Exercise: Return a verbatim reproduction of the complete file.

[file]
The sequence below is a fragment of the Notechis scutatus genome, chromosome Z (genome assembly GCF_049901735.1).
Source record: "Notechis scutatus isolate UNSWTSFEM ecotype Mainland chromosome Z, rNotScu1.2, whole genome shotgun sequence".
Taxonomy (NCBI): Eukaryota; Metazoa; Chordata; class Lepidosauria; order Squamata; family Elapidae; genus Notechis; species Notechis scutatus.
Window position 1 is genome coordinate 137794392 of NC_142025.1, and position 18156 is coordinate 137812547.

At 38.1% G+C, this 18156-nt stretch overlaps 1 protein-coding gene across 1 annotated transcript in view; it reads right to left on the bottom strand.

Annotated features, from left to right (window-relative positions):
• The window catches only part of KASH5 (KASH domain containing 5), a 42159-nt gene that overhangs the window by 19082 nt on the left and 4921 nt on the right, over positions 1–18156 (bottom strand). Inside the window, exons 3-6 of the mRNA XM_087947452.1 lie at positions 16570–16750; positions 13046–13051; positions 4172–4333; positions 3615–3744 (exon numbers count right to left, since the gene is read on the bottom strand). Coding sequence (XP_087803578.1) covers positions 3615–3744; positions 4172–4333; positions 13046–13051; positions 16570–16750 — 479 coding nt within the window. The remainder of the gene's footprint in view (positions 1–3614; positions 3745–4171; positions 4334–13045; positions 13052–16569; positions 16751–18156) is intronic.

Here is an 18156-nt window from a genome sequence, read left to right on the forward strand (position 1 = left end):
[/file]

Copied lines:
The sequence below is a fragment of the Notechis scutatus genome, chromosome Z (genome assembly GCF_049901735.1).
Source record: "Notechis scutatus isolate UNSWTSFEM ecotype Mainland chromosome Z, rNotScu1.2, whole genome shotgun sequence".
Taxonomy (NCBI): Eukaryota; Metazoa; Chordata; class Lepidosauria; order Squamata; family Elapidae; genus Notechis; species Notechis scutatus.
Window position 1 is genome coordinate 137794392 of NC_142025.1, and position 18156 is coordinate 137812547.

At 38.1% G+C, this 18156-nt stretch overlaps 1 protein-coding gene across 1 annotated transcript in view; it reads right to left on the bottom strand.

Annotated features, from left to right (window-relative positions):
• The window catches only part of KASH5 (KASH domain containing 5), a 42159-nt gene that overhangs the window by 19082 nt on the left and 4921 nt on the right, over positions 1–18156 (bottom strand). Inside the window, exons 3-6 of the mRNA XM_087947452.1 lie at positions 16570–16750; positions 13046–13051; positions 4172–4333; positions 3615–3744 (exon numbers count right to left, since the gene is read on the bottom strand). Coding sequence (XP_087803578.1) covers positions 3615–3744; positions 4172–4333; positions 13046–13051; positions 16570–16750 — 479 coding nt within the window. The remainder of the gene's footprint in view (positions 1–3614; positions 3745–4171; positions 4334–13045; positions 13052–16569; positions 16751–18156) is intronic.

Here is an 18156-nt window from a genome sequence, read left to right on the forward strand (position 1 = left end):